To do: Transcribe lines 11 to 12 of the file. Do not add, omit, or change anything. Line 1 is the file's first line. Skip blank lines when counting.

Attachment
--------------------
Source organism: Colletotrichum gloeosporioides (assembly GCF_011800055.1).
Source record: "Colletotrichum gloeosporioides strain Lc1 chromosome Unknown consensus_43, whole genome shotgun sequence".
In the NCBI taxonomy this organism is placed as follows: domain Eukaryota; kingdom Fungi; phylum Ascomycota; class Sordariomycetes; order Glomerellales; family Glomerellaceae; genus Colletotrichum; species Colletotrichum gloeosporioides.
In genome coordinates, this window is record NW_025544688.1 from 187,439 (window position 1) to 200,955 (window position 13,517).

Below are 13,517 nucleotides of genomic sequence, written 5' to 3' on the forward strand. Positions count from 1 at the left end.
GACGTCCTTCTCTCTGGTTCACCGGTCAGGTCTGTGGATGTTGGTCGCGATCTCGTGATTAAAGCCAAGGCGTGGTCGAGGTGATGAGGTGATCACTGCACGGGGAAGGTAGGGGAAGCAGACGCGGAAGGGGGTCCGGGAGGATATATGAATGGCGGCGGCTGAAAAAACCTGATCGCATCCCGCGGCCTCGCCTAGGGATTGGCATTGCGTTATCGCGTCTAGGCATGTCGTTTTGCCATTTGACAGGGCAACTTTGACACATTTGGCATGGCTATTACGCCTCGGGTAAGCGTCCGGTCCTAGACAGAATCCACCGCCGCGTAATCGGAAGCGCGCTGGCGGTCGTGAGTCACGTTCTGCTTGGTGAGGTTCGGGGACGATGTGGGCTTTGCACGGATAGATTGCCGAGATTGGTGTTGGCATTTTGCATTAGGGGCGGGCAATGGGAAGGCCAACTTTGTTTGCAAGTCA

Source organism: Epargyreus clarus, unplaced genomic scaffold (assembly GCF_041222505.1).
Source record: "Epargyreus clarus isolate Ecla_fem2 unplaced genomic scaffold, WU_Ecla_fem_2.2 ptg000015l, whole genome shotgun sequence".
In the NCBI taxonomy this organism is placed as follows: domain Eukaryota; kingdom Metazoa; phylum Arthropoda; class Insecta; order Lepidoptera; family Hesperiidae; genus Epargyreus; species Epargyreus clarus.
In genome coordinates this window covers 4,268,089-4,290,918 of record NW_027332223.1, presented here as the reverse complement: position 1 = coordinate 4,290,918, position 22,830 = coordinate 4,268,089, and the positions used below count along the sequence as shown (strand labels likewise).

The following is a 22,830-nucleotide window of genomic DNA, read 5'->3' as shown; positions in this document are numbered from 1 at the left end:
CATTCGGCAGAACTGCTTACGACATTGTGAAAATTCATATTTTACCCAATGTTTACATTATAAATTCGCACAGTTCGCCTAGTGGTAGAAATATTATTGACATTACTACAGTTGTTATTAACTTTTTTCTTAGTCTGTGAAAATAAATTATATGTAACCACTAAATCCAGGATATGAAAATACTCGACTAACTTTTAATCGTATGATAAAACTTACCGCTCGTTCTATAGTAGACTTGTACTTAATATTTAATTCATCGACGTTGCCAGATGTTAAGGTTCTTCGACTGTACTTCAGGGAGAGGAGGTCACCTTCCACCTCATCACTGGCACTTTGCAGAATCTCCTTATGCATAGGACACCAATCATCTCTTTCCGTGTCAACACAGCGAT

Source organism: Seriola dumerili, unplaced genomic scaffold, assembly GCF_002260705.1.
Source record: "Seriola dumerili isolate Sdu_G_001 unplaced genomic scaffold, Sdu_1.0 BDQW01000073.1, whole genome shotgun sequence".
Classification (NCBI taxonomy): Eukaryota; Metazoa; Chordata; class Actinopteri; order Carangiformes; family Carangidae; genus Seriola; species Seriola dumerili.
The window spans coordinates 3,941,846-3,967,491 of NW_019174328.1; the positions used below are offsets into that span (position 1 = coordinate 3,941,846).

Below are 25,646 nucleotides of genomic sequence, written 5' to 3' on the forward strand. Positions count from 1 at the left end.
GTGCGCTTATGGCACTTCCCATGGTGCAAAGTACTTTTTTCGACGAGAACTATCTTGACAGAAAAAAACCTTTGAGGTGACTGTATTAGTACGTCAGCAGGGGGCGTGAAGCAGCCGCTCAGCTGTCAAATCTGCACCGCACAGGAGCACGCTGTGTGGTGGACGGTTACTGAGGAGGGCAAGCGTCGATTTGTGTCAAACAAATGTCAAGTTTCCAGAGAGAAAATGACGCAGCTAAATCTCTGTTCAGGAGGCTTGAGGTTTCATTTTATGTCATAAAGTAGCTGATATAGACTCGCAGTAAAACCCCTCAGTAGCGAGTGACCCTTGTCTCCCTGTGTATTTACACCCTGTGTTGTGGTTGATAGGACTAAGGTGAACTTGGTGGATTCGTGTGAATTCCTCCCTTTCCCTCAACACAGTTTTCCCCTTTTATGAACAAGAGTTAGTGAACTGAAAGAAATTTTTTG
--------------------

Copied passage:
The following is a 22,830-nucleotide window of genomic DNA, read 5'->3' as shown; positions in this document are numbered from 1 at the left end:
CATTCGGCAGAACTGCTTACGACATTGTGAAAATTCATATTTTACCCAATGTTTACATTATAAATTCGCACAGTTCGCCTAGTGGTAGAAATATTATTGACATTACTACAGTTGTTATTAACTTTTTTCTTAGTCTGTGAAAATAAATTATATGTAACCACTAAATCCAGGATATGAAAATACTCGACTAACTTTTAATCGTATGATAAAACTTACCGCTCGTTCTATAGTAGACTTGTACTTAATATTTAATTCATCGACGTTGCCAGATGTTAAGGTTCTTCGACTGTACTTCAGGGAGAGGAGGTCACCTTCCACCTCATCACTGGCACTTTGCAGAATCTCCTTATGCATAGGACACCAATCATCTCTTTCCGTGTCAACACAGCGAT